Again, I had no idea of how much time had elapsed before the doc arrived, but I still could not see anything. I was put on a stretcher and rolled to an awaiting ambulance in the loading dock at the rear of the theatre. I was escorted by the Artistic Liaison Manager, my dear friend, Charlie Riecker. I didn’t have far to go as the emergency room was in the next block to the Met.
My sight still had not returned, and the doctors feared that I might have detached my retinas. I was therefore moved to another part of the hospital, where they had the correct ophthalmic equipment to see right into my eyes. My eyes were filled with dilating drops, my chin perched on a stand and the examination commenced. The good news was that everything was intact and that my sight should return.
After about four hours at the hospital I began to experience some changes to my vision. From complete darkness to a very foggy grey were the first stages but still no definition of shape. Gradually though shape started to become apparent followed by some colour. I was finally discharged with the explanation that my optical nerves were affected by the blow to my head and that I should return to the hospital if my sight deteriorated.
Charlie, who had been with me for the whole ordeal was the guardian of the Met’s Blue Shield Insurance details (essential in the USA), also held my hand and escorted me out of the hospital and across the road to his favourite watering hole called ‘O’Neal’s Balloon’. It was owned by the actor Ryan O’Neal and called ‘Balloon’ because of an out dated Prohibition-era-law forbidding the usage of the word Saloon. My eyesight did deteriorate towards the end of that day but that was probably due to having one or two vodka and lemon mixes too many.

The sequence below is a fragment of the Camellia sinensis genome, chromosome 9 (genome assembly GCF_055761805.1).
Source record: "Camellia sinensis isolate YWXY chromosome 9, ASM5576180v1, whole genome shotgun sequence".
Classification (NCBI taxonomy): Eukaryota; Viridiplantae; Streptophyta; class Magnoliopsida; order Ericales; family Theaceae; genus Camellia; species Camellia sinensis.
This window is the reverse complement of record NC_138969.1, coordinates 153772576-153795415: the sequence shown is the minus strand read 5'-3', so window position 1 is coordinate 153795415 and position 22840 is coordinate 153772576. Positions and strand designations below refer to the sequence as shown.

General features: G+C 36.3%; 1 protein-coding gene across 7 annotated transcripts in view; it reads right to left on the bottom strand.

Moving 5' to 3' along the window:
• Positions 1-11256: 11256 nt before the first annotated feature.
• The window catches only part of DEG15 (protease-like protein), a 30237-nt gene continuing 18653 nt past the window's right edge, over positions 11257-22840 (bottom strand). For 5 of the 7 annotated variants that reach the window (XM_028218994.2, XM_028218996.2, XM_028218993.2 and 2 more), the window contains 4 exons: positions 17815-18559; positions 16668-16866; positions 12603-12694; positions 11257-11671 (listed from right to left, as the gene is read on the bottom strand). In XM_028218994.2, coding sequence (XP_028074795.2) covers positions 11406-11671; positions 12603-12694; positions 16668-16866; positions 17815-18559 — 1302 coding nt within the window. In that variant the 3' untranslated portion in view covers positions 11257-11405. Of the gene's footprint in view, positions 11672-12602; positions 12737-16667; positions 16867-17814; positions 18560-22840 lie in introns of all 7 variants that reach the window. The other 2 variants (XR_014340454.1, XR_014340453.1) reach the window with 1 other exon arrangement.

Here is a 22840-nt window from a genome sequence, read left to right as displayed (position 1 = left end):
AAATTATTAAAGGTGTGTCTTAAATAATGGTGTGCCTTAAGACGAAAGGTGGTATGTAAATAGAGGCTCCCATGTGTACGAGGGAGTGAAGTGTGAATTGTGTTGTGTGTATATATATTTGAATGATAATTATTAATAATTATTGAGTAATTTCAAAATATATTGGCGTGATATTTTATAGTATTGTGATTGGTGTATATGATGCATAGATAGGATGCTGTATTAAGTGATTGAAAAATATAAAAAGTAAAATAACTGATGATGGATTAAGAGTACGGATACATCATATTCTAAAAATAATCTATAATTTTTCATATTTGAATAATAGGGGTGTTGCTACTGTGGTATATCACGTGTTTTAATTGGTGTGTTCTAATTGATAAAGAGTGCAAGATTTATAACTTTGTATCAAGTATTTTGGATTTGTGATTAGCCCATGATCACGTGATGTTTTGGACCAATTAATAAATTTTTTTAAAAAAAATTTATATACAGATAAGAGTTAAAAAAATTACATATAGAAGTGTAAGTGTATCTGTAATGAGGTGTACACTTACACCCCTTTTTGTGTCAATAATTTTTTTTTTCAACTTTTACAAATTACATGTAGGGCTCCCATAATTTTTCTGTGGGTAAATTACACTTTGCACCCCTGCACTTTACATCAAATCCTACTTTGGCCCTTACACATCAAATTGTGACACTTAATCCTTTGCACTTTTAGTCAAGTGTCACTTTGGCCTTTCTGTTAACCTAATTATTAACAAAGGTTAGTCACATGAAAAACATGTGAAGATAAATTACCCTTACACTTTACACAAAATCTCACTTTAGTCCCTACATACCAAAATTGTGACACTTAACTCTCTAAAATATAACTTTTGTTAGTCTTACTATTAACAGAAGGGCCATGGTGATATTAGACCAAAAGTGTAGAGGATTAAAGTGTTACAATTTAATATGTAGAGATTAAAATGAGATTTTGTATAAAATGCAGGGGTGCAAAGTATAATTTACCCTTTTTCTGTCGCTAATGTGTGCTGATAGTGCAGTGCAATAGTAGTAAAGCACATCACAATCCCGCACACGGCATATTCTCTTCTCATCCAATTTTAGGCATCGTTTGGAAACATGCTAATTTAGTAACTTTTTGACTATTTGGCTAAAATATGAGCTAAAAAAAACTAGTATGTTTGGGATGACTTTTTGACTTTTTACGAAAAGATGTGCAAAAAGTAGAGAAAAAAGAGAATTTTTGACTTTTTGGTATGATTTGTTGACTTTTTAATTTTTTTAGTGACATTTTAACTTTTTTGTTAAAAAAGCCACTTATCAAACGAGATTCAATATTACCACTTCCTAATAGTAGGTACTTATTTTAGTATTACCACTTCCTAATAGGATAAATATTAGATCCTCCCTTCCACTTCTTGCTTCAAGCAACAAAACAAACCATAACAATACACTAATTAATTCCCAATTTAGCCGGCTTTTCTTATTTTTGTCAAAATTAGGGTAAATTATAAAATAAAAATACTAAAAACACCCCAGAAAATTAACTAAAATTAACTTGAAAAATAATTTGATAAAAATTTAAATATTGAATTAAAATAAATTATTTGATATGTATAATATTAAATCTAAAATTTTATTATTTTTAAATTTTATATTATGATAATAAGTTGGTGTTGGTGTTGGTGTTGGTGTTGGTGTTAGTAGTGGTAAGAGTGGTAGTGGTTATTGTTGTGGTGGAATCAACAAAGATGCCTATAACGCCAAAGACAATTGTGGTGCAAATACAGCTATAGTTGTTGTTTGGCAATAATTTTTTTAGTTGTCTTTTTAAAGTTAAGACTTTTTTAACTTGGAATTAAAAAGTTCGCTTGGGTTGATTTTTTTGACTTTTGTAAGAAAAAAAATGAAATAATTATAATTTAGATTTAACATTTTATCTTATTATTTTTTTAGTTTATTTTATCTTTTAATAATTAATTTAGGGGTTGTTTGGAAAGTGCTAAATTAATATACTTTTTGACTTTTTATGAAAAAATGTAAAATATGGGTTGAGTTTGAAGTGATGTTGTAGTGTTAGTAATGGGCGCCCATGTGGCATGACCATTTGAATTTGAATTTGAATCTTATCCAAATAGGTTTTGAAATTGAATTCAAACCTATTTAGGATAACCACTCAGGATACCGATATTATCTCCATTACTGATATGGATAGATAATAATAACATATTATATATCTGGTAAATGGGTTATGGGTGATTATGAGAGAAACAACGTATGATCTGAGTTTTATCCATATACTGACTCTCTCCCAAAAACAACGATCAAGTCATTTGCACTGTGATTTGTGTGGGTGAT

Fortunately, this incident did not impair my ability to perform the role. Here is the opening scene from one of the performances.
Così fan Tutte, Act 1 scene 1. New York Met, 22 December 1984
It was on this sojourn in New York that I had my first run in with the NYPD. I quickly add that I was not “run in’ to the local precinct.
My first wife was with me on this trip (we were still married at this point), and decided on a take-out meal one evening after rehearsals. Indian was the choice for that evening and, going on a recommendation, called the Indian Restaurant ‘Shah Jahan’ to place an order. I was told to collect an hour from ordering, which I did.